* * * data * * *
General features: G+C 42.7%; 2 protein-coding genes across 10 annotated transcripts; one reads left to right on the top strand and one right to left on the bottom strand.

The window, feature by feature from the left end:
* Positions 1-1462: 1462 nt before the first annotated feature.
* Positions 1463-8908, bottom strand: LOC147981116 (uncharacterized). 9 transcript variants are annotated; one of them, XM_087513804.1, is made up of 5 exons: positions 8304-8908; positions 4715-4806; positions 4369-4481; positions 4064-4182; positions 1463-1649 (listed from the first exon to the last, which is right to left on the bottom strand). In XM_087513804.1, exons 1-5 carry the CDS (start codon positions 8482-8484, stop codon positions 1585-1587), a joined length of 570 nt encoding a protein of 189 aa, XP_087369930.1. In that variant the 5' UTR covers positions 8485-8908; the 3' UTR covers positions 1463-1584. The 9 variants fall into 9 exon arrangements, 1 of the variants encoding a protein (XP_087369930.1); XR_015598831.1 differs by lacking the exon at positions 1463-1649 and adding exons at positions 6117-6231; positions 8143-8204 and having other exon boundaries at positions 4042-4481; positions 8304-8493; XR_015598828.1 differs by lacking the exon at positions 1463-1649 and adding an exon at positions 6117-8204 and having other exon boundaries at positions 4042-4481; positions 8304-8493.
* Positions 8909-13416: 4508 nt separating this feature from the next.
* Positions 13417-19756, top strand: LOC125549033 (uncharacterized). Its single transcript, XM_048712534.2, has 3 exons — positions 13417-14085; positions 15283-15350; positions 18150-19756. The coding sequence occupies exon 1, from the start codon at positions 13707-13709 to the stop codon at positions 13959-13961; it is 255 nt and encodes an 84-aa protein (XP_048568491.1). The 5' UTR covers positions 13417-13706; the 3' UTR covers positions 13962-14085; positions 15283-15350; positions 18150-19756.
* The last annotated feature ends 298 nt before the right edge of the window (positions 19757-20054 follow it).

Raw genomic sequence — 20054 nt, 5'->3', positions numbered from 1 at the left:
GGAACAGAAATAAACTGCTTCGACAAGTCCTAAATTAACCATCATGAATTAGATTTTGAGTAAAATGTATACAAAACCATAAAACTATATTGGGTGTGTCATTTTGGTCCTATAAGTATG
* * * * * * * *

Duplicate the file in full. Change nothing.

General features: G+C 42.7%; 2 protein-coding genes across 10 annotated transcripts; one reads left to right on the top strand and one right to left on the bottom strand.

The window, feature by feature from the left end:
* Positions 1-1462: 1462 nt before the first annotated feature.
* Positions 1463-8908, bottom strand: LOC147981116 (uncharacterized). 9 transcript variants are annotated; one of them, XM_087513804.1, is made up of 5 exons: positions 8304-8908; positions 4715-4806; positions 4369-4481; positions 4064-4182; positions 1463-1649 (listed from the first exon to the last, which is right to left on the bottom strand). In XM_087513804.1, exons 1-5 carry the CDS (start codon positions 8482-8484, stop codon positions 1585-1587), a joined length of 570 nt encoding a protein of 189 aa, XP_087369930.1. In that variant the 5' UTR covers positions 8485-8908; the 3' UTR covers positions 1463-1584. The 9 variants fall into 9 exon arrangements, 1 of the variants encoding a protein (XP_087369930.1); XR_015598831.1 differs by lacking the exon at positions 1463-1649 and adding exons at positions 6117-6231; positions 8143-8204 and having other exon boundaries at positions 4042-4481; positions 8304-8493; XR_015598828.1 differs by lacking the exon at positions 1463-1649 and adding an exon at positions 6117-8204 and having other exon boundaries at positions 4042-4481; positions 8304-8493.
* Positions 8909-13416: 4508 nt separating this feature from the next.
* Positions 13417-19756, top strand: LOC125549033 (uncharacterized). Its single transcript, XM_048712534.2, has 3 exons — positions 13417-14085; positions 15283-15350; positions 18150-19756. The coding sequence occupies exon 1, from the start codon at positions 13707-13709 to the stop codon at positions 13959-13961; it is 255 nt and encodes an 84-aa protein (XP_048568491.1). The 5' UTR covers positions 13417-13706; the 3' UTR covers positions 13962-14085; positions 15283-15350; positions 18150-19756.
* The last annotated feature ends 298 nt before the right edge of the window (positions 19757-20054 follow it).

Raw genomic sequence — 20054 nt, 5'->3', positions numbered from 1 at the left:
GGAACAGAAATAAACTGCTTCGACAAGTCCTAAATTAACCATCATGAATTAGATTTTGAGTAAAATGTATACAAAACCATAAAACTATATTGGGTGTGTCATTTTGGTCCTATAAGTATG